From the technological point of view he cited a number of relatively familiar but now increasingl large problems. The main ones were:
- slowdowns in gate delay scaling;
- slowdowns in both supply and threshold voltages as subthreshold leakage becomes excessive;
- increased static variations due to random dopant fluctuations (RDFs) and the limitations of sub-wavelength lithography (stuck at 193nm, with ‘next-generation’ extreme ultra-violet (EUV) lithography still to arrive in commercial form);
- increased design rule complexity and more restrictions due, again, largely to sub-wavelength lithography; and
- greater degradation and less reliability due to the high electric fields.
- From the economic point of view, Borkar noted that:
- Intel expects a 22nm mask set to cost more than $1M, indicating that the manufacturing cost ramp is hardly slowing down (separately, the Globalfoundries fab being prepped for 22nm has been ‘conservatively’ estimated at a cost of $4.5B); and
- there is a growing ‘tools gap’ between increases in efficiency that are being delivered and the ability of the EDA software to deal with the increases in complexity presented by a node that is likely to offer one billion transistors on a single piece of silicon.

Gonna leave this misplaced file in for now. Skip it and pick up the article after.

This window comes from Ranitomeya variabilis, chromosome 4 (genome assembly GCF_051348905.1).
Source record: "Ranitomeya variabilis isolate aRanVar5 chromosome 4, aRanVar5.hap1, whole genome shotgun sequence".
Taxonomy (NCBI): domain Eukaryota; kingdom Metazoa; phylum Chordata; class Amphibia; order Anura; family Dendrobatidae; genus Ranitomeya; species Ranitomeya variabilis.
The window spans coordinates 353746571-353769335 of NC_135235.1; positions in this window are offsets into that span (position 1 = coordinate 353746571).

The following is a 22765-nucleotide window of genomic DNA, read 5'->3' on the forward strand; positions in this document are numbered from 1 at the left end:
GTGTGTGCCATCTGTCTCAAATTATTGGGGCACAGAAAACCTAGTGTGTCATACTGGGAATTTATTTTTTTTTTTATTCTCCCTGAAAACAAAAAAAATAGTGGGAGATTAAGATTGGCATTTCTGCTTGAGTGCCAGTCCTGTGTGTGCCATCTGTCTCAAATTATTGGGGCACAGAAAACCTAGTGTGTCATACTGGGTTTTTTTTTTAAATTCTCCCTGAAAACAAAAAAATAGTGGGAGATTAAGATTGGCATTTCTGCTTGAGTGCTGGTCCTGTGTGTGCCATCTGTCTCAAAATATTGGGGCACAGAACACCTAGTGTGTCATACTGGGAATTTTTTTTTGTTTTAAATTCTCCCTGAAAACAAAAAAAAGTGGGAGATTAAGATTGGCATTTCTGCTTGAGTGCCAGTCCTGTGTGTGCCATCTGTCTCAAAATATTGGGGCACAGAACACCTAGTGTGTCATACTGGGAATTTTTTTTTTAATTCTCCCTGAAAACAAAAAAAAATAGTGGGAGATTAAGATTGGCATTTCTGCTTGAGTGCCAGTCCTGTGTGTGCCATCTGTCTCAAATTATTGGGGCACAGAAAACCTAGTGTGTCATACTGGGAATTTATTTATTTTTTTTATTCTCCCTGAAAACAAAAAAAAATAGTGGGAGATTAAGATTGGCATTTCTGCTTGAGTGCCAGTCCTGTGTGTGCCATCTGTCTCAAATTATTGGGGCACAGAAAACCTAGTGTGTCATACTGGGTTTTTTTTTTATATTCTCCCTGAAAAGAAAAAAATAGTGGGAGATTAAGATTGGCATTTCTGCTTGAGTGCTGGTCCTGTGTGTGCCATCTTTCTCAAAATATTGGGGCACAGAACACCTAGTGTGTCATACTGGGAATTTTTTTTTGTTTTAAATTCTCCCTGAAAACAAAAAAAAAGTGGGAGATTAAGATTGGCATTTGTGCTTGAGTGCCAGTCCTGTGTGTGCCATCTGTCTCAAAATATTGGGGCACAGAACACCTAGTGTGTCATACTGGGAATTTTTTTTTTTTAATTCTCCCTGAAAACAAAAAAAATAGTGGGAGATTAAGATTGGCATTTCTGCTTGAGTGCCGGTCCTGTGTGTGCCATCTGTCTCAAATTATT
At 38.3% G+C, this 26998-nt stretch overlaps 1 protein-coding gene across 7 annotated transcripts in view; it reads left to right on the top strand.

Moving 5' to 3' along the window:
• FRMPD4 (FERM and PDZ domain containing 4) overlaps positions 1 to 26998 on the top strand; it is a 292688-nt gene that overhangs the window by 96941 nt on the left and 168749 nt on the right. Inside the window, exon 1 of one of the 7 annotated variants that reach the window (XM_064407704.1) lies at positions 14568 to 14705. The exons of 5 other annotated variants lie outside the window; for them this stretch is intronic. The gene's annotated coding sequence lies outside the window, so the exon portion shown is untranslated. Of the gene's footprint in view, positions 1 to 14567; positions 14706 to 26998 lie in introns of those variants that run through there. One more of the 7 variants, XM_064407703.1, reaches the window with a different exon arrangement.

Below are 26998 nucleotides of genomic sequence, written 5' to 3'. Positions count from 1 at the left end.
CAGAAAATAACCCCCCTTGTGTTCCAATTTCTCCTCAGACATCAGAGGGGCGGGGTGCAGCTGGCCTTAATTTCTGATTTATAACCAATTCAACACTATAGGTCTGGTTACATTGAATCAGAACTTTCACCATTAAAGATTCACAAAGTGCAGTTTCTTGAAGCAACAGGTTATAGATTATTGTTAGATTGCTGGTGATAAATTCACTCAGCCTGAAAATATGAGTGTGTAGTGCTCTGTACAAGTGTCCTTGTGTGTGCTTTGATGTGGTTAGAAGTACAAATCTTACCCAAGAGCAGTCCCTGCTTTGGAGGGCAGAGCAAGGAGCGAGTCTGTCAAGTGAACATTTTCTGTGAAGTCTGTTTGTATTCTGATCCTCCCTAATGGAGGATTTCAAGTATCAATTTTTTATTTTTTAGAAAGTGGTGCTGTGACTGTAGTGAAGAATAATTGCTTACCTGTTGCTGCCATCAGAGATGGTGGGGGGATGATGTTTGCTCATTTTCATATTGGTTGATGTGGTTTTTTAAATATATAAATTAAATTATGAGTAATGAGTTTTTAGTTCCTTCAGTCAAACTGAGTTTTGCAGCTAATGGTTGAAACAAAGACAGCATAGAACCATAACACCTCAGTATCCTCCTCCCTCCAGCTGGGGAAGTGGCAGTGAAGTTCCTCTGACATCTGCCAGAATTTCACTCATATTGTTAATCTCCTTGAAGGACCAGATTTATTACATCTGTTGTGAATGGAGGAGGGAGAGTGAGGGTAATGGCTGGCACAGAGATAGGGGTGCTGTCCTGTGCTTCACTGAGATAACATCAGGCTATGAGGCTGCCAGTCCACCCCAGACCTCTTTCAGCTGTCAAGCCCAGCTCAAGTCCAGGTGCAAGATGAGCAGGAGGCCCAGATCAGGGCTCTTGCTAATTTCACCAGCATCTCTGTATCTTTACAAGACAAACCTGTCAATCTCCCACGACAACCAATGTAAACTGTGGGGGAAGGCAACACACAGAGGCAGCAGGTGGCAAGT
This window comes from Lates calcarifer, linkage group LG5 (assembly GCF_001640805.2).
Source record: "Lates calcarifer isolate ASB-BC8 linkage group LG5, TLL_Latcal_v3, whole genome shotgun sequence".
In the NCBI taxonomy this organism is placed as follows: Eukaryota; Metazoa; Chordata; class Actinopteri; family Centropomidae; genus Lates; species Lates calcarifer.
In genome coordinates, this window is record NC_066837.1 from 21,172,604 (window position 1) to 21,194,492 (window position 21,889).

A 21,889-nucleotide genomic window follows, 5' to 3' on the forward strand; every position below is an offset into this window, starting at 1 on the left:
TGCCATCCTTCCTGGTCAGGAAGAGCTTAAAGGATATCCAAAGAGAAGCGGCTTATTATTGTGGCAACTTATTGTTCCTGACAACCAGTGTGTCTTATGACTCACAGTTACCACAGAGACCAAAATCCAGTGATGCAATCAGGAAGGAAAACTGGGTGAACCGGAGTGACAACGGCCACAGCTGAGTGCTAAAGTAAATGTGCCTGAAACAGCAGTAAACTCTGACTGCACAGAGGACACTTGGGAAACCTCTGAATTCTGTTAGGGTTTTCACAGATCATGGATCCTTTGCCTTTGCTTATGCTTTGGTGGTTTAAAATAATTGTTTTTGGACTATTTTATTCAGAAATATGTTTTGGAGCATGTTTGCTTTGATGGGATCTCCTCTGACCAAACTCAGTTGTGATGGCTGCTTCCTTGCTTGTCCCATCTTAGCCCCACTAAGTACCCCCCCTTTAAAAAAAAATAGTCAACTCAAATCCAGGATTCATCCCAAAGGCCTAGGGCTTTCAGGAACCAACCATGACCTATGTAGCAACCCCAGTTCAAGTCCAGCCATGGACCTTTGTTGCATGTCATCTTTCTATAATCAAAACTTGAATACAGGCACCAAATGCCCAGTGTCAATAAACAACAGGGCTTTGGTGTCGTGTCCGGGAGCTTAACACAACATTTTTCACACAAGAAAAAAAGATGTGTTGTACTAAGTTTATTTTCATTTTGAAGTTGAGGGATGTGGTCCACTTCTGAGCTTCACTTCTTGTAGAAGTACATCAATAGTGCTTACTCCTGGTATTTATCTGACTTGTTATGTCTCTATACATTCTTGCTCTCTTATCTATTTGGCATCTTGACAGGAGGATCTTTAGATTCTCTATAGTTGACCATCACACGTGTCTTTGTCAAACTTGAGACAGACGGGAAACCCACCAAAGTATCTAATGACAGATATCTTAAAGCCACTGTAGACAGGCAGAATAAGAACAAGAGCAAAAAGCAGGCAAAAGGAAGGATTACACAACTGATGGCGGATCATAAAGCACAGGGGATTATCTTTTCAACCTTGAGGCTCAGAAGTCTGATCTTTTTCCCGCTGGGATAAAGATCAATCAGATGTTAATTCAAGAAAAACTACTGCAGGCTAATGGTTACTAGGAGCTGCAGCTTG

- Then, Borkar described how the traditional advantages of custom design would be reduced or obviated completely:
- Achieving the best operational frequency is no longer achieved largely by optimizing the resistance and capacitance metrics for interconnect, since transistor scaling, variability and power consumption have increased their influence so greatly.
- The restricted design rules (RDRs) imposed by manufacturing variability virtually eliminate the chances of going in to manually enhance how closely transistors and interconnects are packed together on a chip.
- There have been cases where attempts to take a local rather than a global view of optimization, in the hope that there may be some islands available, have actually worsened rather than improved a design, or at least added to the time-to-market to little effect.
Carnegie Mellon/PDF Solutions
In his presentation, Andrzej Strojwas, Keithley professor of Electrical and Computer Engineering at Carnegie Mellon University and chief technologist of PDF Solutions, echoed many of Borkar’s points and added some observations of his own, more directly related to manufacturing metrics.